3. Take Time to Read
I find that when I am frequently reading I am frequently inspired. People claim they do not have time to read between their studies, their work and their incalculably important social lives. But I beg to differ. You do not have to read 2 hours a day. Read when you are making bowel movements. Read while you are waiting for your friend to take ‘a quick shower’ that we all know will last at least 20 minutes. Read for a few minutes when you wake up to clear your foggy brain of its dusty cobwebs. Read at night to help you slip into slumber. There is time for literature and though many view it as a waste of time, it will undoubtedly make you smarter, more cultured, more understanding, more inspired, and more motivated. Just reading quotes on Pinterest or reading articles online does not suffice. Open a book. They fit compactly in most purses and every backpack I have ever seen. If nothing else, make a goal to read 30 minutes a day from a book of your choice. See if your speech is not more eloquent, if your motivation is not higher and if your production of ideas is not increased.
4. Write in a Journal
I can hear the excuses already. You hate writing, it hurts your hand and you have nothing interesting to write concerning your boring lives. Balderdash. We all have interesting lives, they just often seem unimportant because they are ours and we have had them our whole lives. Your life is beautiful, unique and prodigious in more ways than you understand. That is why you should write about it. If nothing else writing about your day will help you realize the good. As the pen hits the paper you will see salient points of positivity. You will see that life is not so bad, or so hard. For me it is a cathartic process. I sit down at the end of the day and let the pen describe in sloppy prose what transpired in my life since the last time I wrote. In doing this I subconsciously become accountable to my journal in my daily actions. I do not want to do something untoward or embarrassing, because regardless of the level of stupidity it will be documented. Just like reading, writing inspires and motivates. It may be viewed as another activity that is a waste of time, but I find that when I am writing I am inspired and imbued with energy. And being encouraged and filled with inspiration is never a waste of time.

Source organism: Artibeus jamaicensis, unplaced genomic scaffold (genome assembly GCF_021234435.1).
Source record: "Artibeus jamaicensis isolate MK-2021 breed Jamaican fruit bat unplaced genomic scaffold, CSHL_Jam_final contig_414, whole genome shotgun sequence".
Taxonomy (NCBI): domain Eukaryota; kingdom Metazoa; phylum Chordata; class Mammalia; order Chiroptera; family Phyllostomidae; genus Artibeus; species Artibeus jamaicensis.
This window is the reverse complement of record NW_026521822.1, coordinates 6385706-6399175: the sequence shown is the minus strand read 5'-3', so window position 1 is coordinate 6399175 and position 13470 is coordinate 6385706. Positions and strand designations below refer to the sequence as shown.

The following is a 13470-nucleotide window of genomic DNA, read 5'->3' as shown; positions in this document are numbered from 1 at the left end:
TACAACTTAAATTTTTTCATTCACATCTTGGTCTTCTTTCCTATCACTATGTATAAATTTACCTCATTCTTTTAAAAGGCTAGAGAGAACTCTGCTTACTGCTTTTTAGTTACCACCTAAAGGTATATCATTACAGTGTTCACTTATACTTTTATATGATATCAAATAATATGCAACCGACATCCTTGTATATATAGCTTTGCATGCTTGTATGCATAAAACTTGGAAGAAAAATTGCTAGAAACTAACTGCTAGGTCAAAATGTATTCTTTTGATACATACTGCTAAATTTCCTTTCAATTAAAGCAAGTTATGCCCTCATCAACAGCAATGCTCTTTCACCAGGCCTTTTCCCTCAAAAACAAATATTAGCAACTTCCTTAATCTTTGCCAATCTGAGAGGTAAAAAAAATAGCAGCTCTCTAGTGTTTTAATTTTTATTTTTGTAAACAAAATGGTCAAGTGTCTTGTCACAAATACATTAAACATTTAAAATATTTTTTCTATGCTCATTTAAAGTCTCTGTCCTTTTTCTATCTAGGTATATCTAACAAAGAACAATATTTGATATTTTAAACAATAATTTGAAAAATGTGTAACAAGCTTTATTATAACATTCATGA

5. Don’t Waste Time With The Wrong People
What we fail to realize sometimes is that if we are not progressing in life we are regressing. Bad habits insidiously become ways of life and before we realize it we are often going in reverse. How do we avoid this course of regression? Eliminate things that are retarding our progression. It has been said that we kind of become the sum total of the 5 people we spend the most time with. So what if one of those people is a vessel for constant negativity? What if one of those five makes you feel terribly about yourself? Eventually it will wear on you, and likely stop you from moving forward. Yet we seem to stick around. We humans are obstinate and obtuse creatures. We hang around people that are not edifying us, and we remain in unhealthy relationships hoping they will improve. Then we bellyache because our lives are stagnant. If we want to progress, we must release ourselves from anything or anyone that is holding us back from our potential. For surely the potential of each one of us is high. Some people we hob nob with remind us of that fact, others obscure that notion making us feel woefully mediocre and undeserving of good things. So let us have the courage to estrange ourselves from the wrong people, in search of the right people.
"People are strange. They are constantly angered by trivial things, but on a major matter like totally wasting their lives, they hardly seem to notice."